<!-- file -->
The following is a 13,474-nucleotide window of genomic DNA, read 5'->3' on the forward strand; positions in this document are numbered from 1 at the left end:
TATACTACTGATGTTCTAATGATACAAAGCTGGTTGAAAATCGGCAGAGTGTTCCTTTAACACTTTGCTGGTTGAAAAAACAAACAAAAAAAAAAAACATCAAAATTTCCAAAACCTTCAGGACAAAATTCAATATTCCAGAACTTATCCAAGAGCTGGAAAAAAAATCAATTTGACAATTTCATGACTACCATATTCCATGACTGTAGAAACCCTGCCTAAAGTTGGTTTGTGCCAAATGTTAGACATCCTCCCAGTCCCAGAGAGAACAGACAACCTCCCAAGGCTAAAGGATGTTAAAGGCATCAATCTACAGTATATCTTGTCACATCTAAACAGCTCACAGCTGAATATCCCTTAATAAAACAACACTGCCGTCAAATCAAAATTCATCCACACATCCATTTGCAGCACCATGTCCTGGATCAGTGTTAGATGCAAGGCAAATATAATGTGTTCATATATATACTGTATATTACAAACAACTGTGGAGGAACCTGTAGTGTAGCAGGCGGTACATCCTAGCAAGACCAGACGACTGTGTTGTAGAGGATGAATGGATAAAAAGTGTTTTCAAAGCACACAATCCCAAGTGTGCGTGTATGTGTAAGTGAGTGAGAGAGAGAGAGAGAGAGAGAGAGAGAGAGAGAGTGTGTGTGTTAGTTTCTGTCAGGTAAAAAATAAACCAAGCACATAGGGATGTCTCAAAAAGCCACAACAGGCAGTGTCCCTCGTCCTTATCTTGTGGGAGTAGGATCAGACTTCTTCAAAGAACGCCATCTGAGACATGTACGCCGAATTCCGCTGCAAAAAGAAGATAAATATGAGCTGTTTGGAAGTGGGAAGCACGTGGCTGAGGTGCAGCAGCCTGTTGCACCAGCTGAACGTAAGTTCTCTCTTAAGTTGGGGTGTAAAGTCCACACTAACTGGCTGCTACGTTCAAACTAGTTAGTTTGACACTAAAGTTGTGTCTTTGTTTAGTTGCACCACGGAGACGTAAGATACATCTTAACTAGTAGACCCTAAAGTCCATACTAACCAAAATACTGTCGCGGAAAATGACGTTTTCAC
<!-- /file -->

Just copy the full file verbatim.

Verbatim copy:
The following is a 13,474-nucleotide window of genomic DNA, read 5'->3' on the forward strand; positions in this document are numbered from 1 at the left end:
TATACTACTGATGTTCTAATGATACAAAGCTGGTTGAAAATCGGCAGAGTGTTCCTTTAACACTTTGCTGGTTGAAAAAACAAACAAAAAAAAAAAACATCAAAATTTCCAAAACCTTCAGGACAAAATTCAATATTCCAGAACTTATCCAAGAGCTGGAAAAAAAATCAATTTGACAATTTCATGACTACCATATTCCATGACTGTAGAAACCCTGCCTAAAGTTGGTTTGTGCCAAATGTTAGACATCCTCCCAGTCCCAGAGAGAACAGACAACCTCCCAAGGCTAAAGGATGTTAAAGGCATCAATCTACAGTATATCTTGTCACATCTAAACAGCTCACAGCTGAATATCCCTTAATAAAACAACACTGCCGTCAAATCAAAATTCATCCACACATCCATTTGCAGCACCATGTCCTGGATCAGTGTTAGATGCAAGGCAAATATAATGTGTTCATATATATACTGTATATTACAAACAACTGTGGAGGAACCTGTAGTGTAGCAGGCGGTACATCCTAGCAAGACCAGACGACTGTGTTGTAGAGGATGAATGGATAAAAAGTGTTTTCAAAGCACACAATCCCAAGTGTGCGTGTATGTGTAAGTGAGTGAGAGAGAGAGAGAGAGAGAGAGAGAGAGAGAGAGTGTGTGTGTTAGTTTCTGTCAGGTAAAAAATAAACCAAGCACATAGGGATGTCTCAAAAAGCCACAACAGGCAGTGTCCCTCGTCCTTATCTTGTGGGAGTAGGATCAGACTTCTTCAAAGAACGCCATCTGAGACATGTACGCCGAATTCCGCTGCAAAAAGAAGATAAATATGAGCTGTTTGGAAGTGGGAAGCACGTGGCTGAGGTGCAGCAGCCTGTTGCACCAGCTGAACGTAAGTTCTCTCTTAAGTTGGGGTGTAAAGTCCACACTAACTGGCTGCTACGTTCAAACTAGTTAGTTTGACACTAAAGTTGTGTCTTTGTTTAGTTGCACCACGGAGACGTAAGATACATCTTAACTAGTAGACCCTAAAGTCCATACTAACCAAAATACTGTCGCGGAAAATGACGTTTTCAC